We have a board designed with a MAX10 (10M16) with dual supply.
Due to a regulator error, the stable 2,5V that was to be fed to VCCA# pins is a "not so stable" (still to be estimated) 3,3V.
From what I read in datasheets, 3,3V is still under the absolute max rating, but pretty high. Is it correct to expect damages on the CPLD in the long term?
However, our main problem is that we use one ALTPLL to generate the CPLD's user clock. With an instable (and too high) VCCA, what consequences can we expect on the reliability of this PLL?
If that helps, the PLL generates 100MHz and 250MHz from 50MHz.
I understand your concern and I will try my best to answer your inquiry.
You can refer to Intel® MAX® 10 General Purpose I/O User Guide on table 14 to look at Voltage Tolerance Maximum Ratings for 3.3 V. Thus, it should be okay if the value is in the range specified in our document.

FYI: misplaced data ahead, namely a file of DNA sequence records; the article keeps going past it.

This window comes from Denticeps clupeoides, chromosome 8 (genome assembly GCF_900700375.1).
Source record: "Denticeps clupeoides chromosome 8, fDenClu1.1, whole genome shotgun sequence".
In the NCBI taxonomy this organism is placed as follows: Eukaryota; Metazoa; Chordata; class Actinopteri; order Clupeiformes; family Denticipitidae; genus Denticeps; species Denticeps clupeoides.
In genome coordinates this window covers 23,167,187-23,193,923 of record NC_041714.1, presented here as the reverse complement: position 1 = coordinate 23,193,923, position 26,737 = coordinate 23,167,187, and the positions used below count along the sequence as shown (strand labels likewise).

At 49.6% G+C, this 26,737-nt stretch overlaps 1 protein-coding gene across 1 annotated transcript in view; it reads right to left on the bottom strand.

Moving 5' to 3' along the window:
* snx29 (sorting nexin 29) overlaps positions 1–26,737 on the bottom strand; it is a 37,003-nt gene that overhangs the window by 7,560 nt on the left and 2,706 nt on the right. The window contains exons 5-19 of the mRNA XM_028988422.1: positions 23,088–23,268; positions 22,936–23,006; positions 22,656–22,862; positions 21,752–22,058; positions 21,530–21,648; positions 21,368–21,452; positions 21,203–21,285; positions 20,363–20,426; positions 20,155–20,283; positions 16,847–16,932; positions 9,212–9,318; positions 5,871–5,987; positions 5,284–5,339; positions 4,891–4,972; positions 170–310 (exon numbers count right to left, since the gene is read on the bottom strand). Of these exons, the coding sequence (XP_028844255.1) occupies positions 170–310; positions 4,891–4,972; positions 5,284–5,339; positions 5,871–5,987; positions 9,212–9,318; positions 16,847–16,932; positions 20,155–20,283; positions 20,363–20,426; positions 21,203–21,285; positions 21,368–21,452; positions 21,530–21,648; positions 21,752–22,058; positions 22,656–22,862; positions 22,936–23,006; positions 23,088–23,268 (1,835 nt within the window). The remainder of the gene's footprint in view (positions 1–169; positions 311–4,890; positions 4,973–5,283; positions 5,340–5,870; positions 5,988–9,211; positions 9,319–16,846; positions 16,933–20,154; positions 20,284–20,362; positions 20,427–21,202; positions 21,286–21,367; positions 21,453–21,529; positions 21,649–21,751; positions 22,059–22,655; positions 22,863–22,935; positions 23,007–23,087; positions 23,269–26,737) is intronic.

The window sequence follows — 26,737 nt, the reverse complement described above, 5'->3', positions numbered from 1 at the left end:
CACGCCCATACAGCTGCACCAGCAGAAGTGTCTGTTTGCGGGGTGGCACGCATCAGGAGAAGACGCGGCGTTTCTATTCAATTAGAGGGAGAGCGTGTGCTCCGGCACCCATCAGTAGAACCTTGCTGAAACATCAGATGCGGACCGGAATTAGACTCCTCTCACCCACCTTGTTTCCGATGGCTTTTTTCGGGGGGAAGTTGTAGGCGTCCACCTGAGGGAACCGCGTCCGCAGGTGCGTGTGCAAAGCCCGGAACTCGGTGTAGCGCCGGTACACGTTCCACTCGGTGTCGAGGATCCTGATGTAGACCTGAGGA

Thank you for your answer.
However, the table refers to VCCIO pin(s). These pins are correctly fed with 3,3V in our design.
The concern is only about the VCCA# pins.
Or did I misinterpret something?
My understanding is that VCCIO pins are the ones powering the CPLD's IO banks, while the VCCA pins are dedicated to PLL analog block.
I got this from https://www.intel.com/content/dam/www/programmable/us/en/pdfs/literature/dp/max-10/pcg-01018.pdf page 16 and https://www.intel.com/content/dam/www/programmable/us/en/pdfs/literature/hb/max-10/m10_datasheet.pdf page 7.
The latter also mentions the absolute maximum ratings I mentioned in my first message on pages 4&5.
Sorry for the confusion. Yes you are correct. As stated in the document, conditions outside the range listed in the absolute maximum ratings tables may cause permanent damage to the device. Device operation at the absolute maximum ratings for extended periods of time may have adverse effects on the device.
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